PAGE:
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Steps to take if your spouse is not legally in the U.S.

On Behalf of | Oct 14, 2019 | Firm News |

If you are a U.S. citizen and have married someone who does not have legal status here, you are likely concerned about your next steps. Although he or she can seek citizenship as your spouse, being an undocumented immigrant can complicate this process. 

Read on to learn more about how to help your spouse seek lawful permanent resident status in this situation. 

Eligibility for citizenship 

When a person from another country crosses into the United States without inspection by border patrol, he or she does not have legal status in the country. However, if your spouse crossed the border illegally only once and/or crossed more than once but stayed for a total of fewer than 12 months, he or she has several options to pursue legal citizenship.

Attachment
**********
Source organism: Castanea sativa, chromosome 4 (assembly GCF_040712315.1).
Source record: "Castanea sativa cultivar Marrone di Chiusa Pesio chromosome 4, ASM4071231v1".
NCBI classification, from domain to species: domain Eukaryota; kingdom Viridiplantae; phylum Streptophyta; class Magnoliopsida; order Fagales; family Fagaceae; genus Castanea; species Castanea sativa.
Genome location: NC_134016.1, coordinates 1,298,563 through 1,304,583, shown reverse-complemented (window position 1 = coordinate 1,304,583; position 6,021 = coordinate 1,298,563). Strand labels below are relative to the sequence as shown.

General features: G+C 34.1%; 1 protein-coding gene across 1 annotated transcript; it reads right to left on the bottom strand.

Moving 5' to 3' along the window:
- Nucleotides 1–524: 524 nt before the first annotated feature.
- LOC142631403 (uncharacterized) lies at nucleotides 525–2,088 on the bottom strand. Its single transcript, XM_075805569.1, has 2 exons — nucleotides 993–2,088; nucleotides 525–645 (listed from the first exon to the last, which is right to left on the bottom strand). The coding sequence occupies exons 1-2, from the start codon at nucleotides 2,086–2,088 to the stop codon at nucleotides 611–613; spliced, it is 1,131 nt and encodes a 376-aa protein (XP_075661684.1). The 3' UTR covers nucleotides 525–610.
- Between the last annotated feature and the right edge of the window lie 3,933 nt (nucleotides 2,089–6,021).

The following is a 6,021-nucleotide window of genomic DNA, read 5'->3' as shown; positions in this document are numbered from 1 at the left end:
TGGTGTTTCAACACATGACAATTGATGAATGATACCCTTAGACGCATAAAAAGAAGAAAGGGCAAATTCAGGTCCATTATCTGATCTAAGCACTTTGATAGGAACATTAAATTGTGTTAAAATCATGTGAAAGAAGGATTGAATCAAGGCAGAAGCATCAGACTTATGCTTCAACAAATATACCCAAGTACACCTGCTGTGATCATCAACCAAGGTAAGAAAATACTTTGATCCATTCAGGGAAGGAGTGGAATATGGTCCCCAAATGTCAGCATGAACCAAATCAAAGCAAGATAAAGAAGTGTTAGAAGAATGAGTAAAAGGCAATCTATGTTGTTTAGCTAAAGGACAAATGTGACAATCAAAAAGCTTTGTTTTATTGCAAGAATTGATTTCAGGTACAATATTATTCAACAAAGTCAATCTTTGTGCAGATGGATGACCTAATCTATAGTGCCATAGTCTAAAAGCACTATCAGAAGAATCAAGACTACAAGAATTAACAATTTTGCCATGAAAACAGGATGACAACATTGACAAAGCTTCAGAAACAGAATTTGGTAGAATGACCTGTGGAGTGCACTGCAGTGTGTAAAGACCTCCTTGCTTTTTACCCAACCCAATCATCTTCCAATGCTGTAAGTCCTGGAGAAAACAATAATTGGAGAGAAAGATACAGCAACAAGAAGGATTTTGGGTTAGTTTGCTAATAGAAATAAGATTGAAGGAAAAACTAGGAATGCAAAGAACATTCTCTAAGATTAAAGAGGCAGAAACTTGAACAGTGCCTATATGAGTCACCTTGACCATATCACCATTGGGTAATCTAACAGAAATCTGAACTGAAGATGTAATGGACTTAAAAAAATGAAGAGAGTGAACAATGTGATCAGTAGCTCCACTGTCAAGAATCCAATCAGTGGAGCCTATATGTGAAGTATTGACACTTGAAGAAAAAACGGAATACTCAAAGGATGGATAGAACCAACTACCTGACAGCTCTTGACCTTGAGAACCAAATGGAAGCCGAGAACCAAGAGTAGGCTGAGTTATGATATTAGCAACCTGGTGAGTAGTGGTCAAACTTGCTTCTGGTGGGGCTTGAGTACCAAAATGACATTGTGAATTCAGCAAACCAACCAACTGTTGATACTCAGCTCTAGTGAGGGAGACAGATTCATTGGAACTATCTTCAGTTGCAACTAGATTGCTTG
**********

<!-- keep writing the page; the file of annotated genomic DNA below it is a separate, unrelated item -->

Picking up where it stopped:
However, if your spouse crossed illegally into the U.S. more than once and/or stayed for more than a year without legal status, he or she falls into the permanently inadmissible category. This status, which also applies to those who returned to the U.S. illegally after deportation, means you cannot seek legal citizenship for 10 years. 

Paths to lawful permanent resident status 

Your spouse may apply for a green card right away, but must do so from his or her home country. Unfortunately, leaving could result in a ban from the U.S. for three to 10 years if he or she was here without legal status for more than six months. Options in this situation include: 

  • Leaving the U.S. before the six-month mark and applying for citizenship through a foreign U.S. consulate 
  • Seeking an adjustment of status, available to some individuals who began the green card application process before Jan. 14, 1998, or between Jan. 14, 1998, and April 30, 2001, with proof that he or she was in the U.S. on Dec. 21, 2000 
  • Applying for a waiver on the grounds that separation would create an extreme hardship 

Carefully consider these options before acting. Although a short separation may result, you will prevent later legal action and/or deportation.